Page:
Since the introduction of t-PA, two other important developments occurred in the evaluation and treatment of stroke. One involves neuroimaging. At UF Health, our stroke team uses the sophistication of a 320-slice CT scanner that produces images of real-time physiology of the entire brain. Though time of onset remains a critical determinant in stroke triage and treatment decisions, advanced stroke imaging can show vascular occlusions, compensatory collateral blood flow and hemodynamic conditions that allows stroke specialists to determine whether salvageable brain tissue remains, irrespective of time of onset. Catherine’s imaging told Drs. Waters and Hoh unequivocally that her brain was still alive — it just wasn’t receiving the blood it needed because of a clot in a major artery.
The other major advance in stroke treatment has been the development of mechanical devices that can remove blood clots within brain arteries (a procedure called “endovascular thrombectomy”). At UF Health, we have been at the forefront in these procedures for more than a decade. While some of the early mechanical endovascular devices did not show evidence of significant benefit in randomized controlled trials, refinement of the clinical protocols, in conjunction with advances in the engineering of the devices, have resulted in improved patient outcomes. Our team has been at the vanguard in developing better techniques, improved patient selection and superior technologies.
This journey, taken step-by-step by experts involved in acute stroke care nationally and internationally, culminated in the recent publication of five clinical trials validating endovascular intervention as a clearly superior treatment for patients with blood clots blocking large arteries in the brain. All five studies were published in The New England Journal of Medicine in the spring of 2014 and now define this technology as standard of care as articulated in recent guidelines. The 2015 Guidelines on Acute Stroke Care of the American Heart Association/American Stroke Association, which included Dr. Hoh as one of the experts on the panel of authors, now clearly state that eligible acute stroke patients should receive mechanical thrombectomy.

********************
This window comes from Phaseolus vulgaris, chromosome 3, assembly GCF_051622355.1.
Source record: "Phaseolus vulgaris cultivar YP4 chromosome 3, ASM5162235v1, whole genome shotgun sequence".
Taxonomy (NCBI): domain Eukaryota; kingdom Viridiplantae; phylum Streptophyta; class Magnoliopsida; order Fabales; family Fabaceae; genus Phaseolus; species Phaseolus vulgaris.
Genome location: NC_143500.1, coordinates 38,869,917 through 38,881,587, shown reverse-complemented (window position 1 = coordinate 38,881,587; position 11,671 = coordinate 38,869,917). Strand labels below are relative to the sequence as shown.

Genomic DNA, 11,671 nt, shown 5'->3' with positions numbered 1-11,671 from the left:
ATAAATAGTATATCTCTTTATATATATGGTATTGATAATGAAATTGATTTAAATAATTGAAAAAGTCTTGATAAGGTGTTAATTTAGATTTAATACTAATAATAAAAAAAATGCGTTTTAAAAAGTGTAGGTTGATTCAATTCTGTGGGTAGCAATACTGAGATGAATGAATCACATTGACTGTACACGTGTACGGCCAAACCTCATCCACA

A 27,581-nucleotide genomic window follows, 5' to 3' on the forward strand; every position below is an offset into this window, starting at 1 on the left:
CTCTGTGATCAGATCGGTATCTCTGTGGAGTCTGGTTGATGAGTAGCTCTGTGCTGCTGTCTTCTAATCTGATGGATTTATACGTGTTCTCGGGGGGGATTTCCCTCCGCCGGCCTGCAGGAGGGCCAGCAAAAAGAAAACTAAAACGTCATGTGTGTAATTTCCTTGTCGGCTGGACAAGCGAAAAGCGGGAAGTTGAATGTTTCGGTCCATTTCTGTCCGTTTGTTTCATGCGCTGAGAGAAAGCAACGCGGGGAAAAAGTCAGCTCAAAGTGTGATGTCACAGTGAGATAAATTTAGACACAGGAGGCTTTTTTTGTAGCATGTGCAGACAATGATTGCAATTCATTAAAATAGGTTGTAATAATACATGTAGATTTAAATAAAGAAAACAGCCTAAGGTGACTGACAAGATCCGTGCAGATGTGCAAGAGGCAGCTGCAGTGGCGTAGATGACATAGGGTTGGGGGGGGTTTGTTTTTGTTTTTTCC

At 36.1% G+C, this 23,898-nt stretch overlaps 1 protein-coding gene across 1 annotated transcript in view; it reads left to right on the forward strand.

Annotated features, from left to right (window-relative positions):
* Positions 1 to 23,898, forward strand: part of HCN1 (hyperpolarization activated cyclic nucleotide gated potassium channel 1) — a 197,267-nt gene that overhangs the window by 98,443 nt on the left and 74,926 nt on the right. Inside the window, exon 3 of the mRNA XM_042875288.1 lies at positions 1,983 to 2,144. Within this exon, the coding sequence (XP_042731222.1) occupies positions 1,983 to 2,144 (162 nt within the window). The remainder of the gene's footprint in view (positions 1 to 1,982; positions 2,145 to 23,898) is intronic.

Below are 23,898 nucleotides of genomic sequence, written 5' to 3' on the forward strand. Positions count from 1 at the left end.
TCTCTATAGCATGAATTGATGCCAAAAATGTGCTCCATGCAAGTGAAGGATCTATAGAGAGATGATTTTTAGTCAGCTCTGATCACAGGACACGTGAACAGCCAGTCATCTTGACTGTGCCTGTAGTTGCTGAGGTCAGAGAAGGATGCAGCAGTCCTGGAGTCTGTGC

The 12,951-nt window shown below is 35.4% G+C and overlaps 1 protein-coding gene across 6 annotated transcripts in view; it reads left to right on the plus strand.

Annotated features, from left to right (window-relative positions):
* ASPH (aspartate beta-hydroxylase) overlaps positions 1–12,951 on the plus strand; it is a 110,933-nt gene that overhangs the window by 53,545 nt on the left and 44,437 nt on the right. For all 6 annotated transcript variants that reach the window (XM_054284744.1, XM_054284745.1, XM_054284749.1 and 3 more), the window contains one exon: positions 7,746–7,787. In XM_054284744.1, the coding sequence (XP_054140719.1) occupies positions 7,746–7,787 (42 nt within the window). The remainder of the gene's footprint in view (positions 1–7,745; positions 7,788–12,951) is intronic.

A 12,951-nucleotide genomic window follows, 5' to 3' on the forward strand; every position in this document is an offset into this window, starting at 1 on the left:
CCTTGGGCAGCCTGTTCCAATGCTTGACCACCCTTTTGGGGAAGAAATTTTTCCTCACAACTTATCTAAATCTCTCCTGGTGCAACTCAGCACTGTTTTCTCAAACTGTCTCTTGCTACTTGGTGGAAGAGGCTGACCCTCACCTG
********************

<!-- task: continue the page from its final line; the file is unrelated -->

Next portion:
At UF Health, we were ready for Catherine. She was in the right place. An emergency CT scan was consistent with an ischemic stroke, showing occlusion of her middle cerebral artery. She was immediately transported to the interventional neuroangiography suite, where Dr. Hoh performed an endovascular mechanical thrombectomy, removing a blood clot from her middle cerebral artery and restoring blood to her starving brain. Her recovery is the story of what makes all of the work worthwhile. By the next morning, Catherine had full strength in her right arm and leg and was walking around her hospital room. Her NIH stroke scale had gone from a 19 (very severe) to a 1, with nearly imperceptible hesitation on speaking. On the third day she was discharged home with an NIH stroke scale of 0, her previous baseline.
UF Health has focused its resources and personnel on building the team and facility that will continue to provide state-of-the-art stroke care as information and technology evolves, and add to the knowledge in this inspirational field. With a dedicated multidisciplinary team that includes vascular neurologists, endovascular neurosurgeons, neuroradiologists, emergency department physicians, neurocritical care physicians and a dedicated group of professionals in nursing, laboratory medicine, imaging technologists, pharmacists and rehabilitation personnel, we have world-class care right here in our own backyard. Catherine is now enjoying retirement with her husband and is busy playing with her grandkids most days. See Catherine’s story in her own words at: http://stroke.ufhealth.org/2015/05/01/remarkable-results-after-stroke/.